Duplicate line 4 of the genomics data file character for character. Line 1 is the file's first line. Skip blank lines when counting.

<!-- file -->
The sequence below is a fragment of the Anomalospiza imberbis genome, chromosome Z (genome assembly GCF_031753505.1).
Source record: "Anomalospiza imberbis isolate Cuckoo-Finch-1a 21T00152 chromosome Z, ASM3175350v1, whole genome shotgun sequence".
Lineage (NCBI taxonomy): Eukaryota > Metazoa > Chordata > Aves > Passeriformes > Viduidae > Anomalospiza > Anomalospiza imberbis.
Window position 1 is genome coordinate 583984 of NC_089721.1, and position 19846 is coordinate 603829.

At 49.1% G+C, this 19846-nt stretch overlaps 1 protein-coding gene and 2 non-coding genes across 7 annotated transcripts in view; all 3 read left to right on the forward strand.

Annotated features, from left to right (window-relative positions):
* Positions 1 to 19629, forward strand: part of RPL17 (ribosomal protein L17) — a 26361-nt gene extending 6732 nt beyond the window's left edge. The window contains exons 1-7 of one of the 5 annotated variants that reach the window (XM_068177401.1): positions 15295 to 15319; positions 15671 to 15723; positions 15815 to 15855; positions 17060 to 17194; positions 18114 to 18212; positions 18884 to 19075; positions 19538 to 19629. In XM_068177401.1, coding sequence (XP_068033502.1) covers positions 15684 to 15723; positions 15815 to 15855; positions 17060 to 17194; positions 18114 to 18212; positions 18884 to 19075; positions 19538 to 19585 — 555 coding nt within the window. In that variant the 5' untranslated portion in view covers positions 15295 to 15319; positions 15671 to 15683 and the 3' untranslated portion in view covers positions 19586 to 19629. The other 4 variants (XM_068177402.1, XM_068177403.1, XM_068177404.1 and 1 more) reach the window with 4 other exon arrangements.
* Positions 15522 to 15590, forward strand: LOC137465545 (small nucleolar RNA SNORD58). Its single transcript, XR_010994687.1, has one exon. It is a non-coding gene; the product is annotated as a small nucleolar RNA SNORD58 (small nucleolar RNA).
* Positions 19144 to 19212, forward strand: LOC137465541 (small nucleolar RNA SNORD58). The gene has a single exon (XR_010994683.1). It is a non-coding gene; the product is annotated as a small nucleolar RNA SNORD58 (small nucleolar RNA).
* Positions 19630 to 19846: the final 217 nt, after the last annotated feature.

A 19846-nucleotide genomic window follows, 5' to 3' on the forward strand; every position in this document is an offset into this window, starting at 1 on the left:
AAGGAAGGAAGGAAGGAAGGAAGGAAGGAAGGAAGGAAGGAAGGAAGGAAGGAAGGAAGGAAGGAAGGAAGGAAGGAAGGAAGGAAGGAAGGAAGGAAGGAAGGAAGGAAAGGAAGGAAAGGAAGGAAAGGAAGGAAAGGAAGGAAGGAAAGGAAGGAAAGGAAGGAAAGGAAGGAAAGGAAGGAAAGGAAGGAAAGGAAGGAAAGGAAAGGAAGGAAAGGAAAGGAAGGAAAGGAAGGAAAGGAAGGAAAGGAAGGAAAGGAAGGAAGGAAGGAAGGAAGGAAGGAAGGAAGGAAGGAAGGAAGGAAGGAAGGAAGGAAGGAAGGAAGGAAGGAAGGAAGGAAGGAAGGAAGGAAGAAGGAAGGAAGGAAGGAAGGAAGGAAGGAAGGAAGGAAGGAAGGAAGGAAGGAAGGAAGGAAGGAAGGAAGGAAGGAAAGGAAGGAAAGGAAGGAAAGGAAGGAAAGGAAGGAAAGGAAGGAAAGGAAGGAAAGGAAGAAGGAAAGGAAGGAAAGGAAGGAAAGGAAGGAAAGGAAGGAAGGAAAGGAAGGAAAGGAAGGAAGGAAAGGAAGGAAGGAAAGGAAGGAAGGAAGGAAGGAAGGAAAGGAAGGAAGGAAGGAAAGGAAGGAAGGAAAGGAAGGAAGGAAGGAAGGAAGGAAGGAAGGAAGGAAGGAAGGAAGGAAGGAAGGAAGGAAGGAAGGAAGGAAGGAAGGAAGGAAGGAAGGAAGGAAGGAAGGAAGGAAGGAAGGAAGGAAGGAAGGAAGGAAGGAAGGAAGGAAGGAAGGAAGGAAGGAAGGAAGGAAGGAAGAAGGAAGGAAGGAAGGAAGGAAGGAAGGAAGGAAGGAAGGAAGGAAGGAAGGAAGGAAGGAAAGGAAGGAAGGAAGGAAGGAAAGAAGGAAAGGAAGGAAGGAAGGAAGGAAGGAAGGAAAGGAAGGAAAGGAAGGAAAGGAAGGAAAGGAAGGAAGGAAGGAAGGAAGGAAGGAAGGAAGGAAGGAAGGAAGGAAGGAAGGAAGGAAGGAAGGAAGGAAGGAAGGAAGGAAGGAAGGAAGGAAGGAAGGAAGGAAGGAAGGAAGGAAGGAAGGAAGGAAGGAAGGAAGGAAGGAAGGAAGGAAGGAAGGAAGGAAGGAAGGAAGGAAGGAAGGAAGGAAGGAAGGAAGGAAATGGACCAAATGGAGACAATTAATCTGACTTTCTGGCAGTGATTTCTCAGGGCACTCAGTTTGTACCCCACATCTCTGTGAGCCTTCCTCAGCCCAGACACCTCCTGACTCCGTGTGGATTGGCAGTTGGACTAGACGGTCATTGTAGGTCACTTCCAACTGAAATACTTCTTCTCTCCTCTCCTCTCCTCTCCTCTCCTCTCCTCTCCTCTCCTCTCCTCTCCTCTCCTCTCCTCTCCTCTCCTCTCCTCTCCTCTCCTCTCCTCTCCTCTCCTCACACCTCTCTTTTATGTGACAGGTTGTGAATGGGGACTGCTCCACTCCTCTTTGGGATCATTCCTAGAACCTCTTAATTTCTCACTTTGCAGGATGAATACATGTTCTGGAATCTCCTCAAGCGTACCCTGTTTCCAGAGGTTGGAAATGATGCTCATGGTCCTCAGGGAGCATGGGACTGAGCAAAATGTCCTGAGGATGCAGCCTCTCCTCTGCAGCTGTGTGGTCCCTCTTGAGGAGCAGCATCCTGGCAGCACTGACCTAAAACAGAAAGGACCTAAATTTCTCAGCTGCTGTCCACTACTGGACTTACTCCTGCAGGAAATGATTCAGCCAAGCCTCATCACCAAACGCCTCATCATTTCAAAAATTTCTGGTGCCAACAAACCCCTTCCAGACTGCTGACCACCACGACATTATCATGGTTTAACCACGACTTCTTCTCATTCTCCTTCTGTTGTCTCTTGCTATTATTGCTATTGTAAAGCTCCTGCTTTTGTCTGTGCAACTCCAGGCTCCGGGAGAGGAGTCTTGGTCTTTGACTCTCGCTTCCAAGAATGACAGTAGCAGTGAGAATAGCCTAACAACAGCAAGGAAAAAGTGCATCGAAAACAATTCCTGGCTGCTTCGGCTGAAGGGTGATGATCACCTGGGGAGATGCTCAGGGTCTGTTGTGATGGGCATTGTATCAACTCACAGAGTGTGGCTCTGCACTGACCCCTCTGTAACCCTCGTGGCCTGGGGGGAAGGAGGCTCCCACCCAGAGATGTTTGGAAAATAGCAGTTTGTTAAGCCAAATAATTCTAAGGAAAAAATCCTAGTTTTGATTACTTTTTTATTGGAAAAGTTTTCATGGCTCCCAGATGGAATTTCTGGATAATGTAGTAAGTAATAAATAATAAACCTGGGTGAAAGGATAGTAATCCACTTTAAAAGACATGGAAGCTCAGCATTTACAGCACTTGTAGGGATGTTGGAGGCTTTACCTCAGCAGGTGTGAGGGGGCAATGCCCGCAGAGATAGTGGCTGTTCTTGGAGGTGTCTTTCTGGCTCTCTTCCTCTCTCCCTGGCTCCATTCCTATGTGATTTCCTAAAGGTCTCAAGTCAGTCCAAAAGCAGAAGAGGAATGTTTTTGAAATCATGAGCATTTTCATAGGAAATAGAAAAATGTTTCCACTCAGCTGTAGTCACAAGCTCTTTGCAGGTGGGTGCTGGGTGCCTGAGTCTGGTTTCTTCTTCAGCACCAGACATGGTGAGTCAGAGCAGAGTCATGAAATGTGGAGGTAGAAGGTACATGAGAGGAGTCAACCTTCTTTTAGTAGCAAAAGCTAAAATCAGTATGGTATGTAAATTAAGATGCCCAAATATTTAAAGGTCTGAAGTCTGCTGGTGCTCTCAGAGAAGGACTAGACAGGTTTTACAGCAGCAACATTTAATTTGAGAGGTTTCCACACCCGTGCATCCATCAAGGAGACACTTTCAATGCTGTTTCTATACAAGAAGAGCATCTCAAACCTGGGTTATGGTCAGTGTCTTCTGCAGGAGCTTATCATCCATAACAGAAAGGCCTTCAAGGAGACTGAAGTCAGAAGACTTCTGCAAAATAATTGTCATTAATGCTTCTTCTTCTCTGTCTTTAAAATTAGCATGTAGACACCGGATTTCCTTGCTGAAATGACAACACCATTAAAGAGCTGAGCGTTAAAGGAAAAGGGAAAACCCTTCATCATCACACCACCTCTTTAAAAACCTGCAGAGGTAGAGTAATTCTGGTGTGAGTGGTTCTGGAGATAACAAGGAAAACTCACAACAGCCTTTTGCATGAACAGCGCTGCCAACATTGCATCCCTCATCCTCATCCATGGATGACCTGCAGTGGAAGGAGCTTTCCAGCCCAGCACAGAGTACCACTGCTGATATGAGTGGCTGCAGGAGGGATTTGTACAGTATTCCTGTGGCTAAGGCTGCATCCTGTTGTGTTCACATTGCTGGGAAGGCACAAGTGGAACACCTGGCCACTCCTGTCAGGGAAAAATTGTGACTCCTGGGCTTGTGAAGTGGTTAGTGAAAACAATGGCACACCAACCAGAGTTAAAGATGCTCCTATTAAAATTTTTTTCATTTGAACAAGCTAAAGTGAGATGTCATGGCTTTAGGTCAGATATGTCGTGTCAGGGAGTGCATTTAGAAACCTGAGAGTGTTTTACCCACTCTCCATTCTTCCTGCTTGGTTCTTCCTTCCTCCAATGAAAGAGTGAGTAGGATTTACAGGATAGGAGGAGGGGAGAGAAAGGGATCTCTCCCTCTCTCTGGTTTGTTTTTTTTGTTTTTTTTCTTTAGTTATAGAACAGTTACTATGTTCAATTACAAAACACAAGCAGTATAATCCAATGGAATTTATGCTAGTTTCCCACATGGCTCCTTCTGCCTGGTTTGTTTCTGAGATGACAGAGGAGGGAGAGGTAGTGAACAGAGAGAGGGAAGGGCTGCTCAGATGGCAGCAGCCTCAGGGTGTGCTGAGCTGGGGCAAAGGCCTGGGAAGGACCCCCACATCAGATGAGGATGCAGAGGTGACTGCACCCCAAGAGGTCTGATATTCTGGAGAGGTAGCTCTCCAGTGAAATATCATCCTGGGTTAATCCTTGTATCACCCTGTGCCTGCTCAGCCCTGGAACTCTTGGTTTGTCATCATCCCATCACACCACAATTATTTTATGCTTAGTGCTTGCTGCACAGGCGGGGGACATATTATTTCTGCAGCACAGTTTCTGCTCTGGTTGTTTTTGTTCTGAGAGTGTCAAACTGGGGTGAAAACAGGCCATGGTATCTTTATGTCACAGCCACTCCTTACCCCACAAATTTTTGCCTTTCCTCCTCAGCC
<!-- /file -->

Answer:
Window position 1 is genome coordinate 583984 of NC_089721.1, and position 19846 is coordinate 603829.